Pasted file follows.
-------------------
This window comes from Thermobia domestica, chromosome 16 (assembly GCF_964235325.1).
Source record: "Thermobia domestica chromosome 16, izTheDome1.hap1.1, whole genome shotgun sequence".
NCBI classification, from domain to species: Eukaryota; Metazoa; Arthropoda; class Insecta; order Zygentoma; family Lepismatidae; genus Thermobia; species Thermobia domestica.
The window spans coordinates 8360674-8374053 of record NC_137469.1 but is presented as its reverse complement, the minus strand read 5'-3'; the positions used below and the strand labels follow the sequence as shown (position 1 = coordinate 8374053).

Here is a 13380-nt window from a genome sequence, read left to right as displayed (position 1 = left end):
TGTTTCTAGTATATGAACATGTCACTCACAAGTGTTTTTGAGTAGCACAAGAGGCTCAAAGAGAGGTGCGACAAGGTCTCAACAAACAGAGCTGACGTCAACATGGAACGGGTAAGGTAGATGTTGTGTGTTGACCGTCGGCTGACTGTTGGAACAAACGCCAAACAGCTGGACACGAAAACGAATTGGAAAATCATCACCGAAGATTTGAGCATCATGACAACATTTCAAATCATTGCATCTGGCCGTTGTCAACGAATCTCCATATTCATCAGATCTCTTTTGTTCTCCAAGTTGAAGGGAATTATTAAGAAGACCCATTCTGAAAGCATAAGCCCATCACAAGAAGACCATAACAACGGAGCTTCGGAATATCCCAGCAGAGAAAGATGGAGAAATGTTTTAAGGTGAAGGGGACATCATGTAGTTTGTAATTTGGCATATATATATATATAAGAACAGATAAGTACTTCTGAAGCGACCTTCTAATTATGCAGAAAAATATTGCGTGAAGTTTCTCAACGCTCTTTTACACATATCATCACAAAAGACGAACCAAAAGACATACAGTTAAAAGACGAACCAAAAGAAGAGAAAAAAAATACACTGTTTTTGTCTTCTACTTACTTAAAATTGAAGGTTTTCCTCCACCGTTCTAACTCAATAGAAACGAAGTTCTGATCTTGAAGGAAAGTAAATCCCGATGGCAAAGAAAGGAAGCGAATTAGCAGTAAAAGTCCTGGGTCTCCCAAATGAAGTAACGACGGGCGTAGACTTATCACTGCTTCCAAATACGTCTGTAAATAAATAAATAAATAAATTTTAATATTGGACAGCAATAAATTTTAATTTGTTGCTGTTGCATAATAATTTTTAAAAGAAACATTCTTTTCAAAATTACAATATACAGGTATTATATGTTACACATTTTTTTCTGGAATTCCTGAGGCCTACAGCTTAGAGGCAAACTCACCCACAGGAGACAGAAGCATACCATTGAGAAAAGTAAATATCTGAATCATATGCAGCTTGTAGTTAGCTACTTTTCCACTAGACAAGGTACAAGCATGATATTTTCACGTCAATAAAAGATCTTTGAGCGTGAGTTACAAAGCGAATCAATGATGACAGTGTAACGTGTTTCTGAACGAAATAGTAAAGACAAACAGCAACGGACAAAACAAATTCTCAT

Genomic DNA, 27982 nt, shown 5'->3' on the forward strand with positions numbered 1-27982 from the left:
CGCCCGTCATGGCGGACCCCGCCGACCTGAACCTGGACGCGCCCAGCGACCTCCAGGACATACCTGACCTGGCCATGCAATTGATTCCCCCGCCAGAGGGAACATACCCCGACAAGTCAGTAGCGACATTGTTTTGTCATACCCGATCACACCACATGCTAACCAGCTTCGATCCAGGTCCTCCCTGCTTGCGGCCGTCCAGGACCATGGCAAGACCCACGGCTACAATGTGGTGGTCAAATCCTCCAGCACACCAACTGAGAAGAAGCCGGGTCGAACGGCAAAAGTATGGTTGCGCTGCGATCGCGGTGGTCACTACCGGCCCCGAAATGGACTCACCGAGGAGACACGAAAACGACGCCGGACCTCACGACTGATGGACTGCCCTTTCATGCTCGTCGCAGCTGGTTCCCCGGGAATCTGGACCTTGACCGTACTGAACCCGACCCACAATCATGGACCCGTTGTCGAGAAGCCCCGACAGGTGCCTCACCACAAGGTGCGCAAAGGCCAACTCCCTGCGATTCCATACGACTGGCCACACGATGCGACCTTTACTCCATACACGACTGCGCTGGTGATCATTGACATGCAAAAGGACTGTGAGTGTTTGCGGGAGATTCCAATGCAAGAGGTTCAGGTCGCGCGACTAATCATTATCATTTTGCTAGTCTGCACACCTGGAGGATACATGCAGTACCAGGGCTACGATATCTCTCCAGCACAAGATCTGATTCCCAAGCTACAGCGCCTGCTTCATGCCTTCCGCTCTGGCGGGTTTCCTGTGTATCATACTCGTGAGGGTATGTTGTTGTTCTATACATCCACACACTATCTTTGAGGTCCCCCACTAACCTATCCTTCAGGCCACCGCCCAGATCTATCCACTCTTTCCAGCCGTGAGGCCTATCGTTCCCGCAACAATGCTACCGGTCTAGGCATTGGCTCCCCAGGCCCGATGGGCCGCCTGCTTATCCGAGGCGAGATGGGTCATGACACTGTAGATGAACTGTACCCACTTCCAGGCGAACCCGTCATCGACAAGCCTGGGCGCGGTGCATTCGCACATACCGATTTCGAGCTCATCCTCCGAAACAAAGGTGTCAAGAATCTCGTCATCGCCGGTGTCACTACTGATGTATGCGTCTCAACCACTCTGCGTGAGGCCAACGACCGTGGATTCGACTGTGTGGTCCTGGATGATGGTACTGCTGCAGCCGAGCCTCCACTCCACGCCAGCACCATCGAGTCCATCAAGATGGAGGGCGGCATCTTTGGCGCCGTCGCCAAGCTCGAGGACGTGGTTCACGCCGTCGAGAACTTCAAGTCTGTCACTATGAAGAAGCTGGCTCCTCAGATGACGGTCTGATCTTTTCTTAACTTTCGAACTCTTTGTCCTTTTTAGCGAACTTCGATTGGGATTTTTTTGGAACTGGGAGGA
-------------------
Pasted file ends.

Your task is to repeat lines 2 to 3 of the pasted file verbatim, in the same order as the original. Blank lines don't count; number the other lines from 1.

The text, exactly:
Source record: "Thermobia domestica chromosome 16, izTheDome1.hap1.1, whole genome shotgun sequence".
NCBI classification, from domain to species: Eukaryota; Metazoa; Arthropoda; class Insecta; order Zygentoma; family Lepismatidae; genus Thermobia; species Thermobia domestica.